The King Arthur Trilogy: 'Sword And The Circle', 'Light Beyond The Forest', 'Road To Camlann'

by Rosemary Sutcliff

Paperback, 1999



Local notes

PB Sut




RED FOX BOOKS (RAND) (1999), 656 pages


'Traitor! Now is your death-time upon you!' You may think you know all about King Arthur, the young boy who plucked the sword from the stone. You've probably heard stories about Merlin's magic powers and the Knights of the round table...these are the stories we learn at school. But they are just the beginning. Here are tales of human sacrifice, dragons, sword fights to the death, noble quests, tragedy and great courage: this the real world of King Arthur. Are you brave enough to enter? Includes exclusive material: In the Backstory you can test your knowledge of the legends and find out which Knight of the Round Table you most resemble. Vintage Children's Classics is a twenty-first century classics list aimed at 8-12 year olds and the adults in their lives. Discover timeless favourites from The Jungle Book and Alice's Adventures in Wonderland to modern classics such as The Boy in the Striped Pyjamas and The Curious Incident of the Dog in the Night-Time.… (more)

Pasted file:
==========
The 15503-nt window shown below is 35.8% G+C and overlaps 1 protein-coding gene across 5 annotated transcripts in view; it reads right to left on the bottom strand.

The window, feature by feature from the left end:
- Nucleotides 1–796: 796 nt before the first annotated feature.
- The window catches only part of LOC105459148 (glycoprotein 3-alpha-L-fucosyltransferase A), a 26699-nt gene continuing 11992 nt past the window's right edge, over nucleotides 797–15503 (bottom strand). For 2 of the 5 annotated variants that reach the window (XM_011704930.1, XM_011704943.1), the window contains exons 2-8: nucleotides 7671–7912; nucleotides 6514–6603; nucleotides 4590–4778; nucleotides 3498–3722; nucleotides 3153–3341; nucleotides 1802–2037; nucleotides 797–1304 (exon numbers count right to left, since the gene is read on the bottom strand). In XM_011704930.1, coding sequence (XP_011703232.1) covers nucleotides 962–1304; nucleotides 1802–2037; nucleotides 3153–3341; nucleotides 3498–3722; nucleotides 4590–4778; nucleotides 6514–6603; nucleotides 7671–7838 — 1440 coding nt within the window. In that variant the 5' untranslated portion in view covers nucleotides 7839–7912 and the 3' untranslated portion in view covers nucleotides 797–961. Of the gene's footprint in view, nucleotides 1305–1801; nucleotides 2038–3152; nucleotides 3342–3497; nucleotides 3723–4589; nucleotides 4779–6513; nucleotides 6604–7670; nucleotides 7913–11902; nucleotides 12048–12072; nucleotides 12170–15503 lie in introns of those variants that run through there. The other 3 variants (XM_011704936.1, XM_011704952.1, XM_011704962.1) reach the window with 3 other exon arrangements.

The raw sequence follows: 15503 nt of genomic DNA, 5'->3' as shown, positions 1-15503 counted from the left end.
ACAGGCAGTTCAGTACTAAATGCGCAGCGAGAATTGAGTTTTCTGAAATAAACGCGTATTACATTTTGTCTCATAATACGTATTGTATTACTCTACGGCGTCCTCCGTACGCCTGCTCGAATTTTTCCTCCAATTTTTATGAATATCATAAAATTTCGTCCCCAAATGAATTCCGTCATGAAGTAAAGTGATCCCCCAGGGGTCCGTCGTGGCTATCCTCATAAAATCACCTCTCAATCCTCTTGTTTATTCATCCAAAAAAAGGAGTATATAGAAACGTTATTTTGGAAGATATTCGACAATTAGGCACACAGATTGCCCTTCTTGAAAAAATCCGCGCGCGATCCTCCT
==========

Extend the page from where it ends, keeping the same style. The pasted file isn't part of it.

Original language


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Physical description

656 p.; 5.08 inches

User reviews

LibraryThing member atimco
When the darkness crowds beyond the door, and the logs on the hearth burn clear and red and fall in upon themselves, making caverns and ships and swords and dragons and strange faces in the heart of the fire, that is the time for storytelling.

Come closer then, and listen.

So begins The Road to
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Camlann, the third volume in Rosemary Sutcliff's King Arthur Trilogy. Doesn't it just give you a delightful shiver? The first and second books, The Sword and the Circle and The Light Beyond the Forest, are told with same deft touch that characterizes all of Sutcliff's work.

It's been years since I last read these classic Arthurian stories. She remains very faithful to the originals (at least, as faithful as one can be to a tradition that has so many variants), without the major reinventing that has become so fashionable these days. Arthurian stories are always interesting to adapt for younger audiences because of all the lusty scandals, but she handles these well, not shying away from the events but not making them explicit, either.

Sutcliff's stories are peopled with individuals who live and breathe. Nimue is mysterious rather than sinister, Guinevere, Arthur, and especially Lancelot are rendered believable and even understandable in their everlasting love triangle, and many of the other knights are given little touches of personality that add an extra dimension to their characters. This volume will probably be my children's first serious foray into these stories, and I couldn't think of a better place for them to start. Recommended.
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½ (15 ratings; 3.8)
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